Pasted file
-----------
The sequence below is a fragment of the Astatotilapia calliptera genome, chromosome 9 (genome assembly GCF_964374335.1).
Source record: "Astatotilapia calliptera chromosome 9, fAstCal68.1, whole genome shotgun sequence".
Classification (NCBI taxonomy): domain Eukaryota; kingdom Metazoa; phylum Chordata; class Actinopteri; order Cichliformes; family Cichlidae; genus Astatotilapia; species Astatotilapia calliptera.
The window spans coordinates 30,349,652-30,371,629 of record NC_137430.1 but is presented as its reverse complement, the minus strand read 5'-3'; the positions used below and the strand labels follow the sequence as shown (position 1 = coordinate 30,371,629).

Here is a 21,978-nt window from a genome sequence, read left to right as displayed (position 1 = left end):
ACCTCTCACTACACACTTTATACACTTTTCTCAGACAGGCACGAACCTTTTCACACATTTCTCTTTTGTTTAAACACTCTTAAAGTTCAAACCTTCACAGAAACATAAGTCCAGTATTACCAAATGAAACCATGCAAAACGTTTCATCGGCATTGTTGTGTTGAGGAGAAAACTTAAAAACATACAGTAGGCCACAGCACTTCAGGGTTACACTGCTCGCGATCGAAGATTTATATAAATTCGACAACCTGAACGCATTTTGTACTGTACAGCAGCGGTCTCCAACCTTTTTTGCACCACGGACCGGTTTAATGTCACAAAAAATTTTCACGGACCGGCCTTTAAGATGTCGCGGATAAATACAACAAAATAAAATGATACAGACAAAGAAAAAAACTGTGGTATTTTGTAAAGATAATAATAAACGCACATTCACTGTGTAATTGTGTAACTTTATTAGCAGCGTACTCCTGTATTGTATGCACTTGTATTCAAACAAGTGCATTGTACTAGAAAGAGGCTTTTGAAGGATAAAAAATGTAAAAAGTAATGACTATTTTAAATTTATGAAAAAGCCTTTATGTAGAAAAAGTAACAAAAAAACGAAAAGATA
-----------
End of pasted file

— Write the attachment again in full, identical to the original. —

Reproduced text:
The sequence below is a fragment of the Astatotilapia calliptera genome, chromosome 9 (genome assembly GCF_964374335.1).
Source record: "Astatotilapia calliptera chromosome 9, fAstCal68.1, whole genome shotgun sequence".
Classification (NCBI taxonomy): domain Eukaryota; kingdom Metazoa; phylum Chordata; class Actinopteri; order Cichliformes; family Cichlidae; genus Astatotilapia; species Astatotilapia calliptera.
The window spans coordinates 30,349,652-30,371,629 of record NC_137430.1 but is presented as its reverse complement, the minus strand read 5'-3'; the positions used below and the strand labels follow the sequence as shown (position 1 = coordinate 30,371,629).

Here is a 21,978-nt window from a genome sequence, read left to right as displayed (position 1 = left end):
ACCTCTCACTACACACTTTATACACTTTTCTCAGACAGGCACGAACCTTTTCACACATTTCTCTTTTGTTTAAACACTCTTAAAGTTCAAACCTTCACAGAAACATAAGTCCAGTATTACCAAATGAAACCATGCAAAACGTTTCATCGGCATTGTTGTGTTGAGGAGAAAACTTAAAAACATACAGTAGGCCACAGCACTTCAGGGTTACACTGCTCGCGATCGAAGATTTATATAAATTCGACAACCTGAACGCATTTTGTACTGTACAGCAGCGGTCTCCAACCTTTTTTGCACCACGGACCGGTTTAATGTCACAAAAAATTTTCACGGACCGGCCTTTAAGATGTCGCGGATAAATACAACAAAATAAAATGATACAGACAAAGAAAAAAACTGTGGTATTTTGTAAAGATAATAATAAACGCACATTCACTGTGTAATTGTGTAACTTTATTAGCAGCGTACTCCTGTATTGTATGCACTTGTATTCAAACAAGTGCATTGTACTAGAAAGAGGCTTTTGAAGGATAAAAAATGTAAAAAGTAATGACTATTTTAAATTTATGAAAAAGCCTTTATGTAGAAAAAGTAACAAAAAAACGAAAAGATA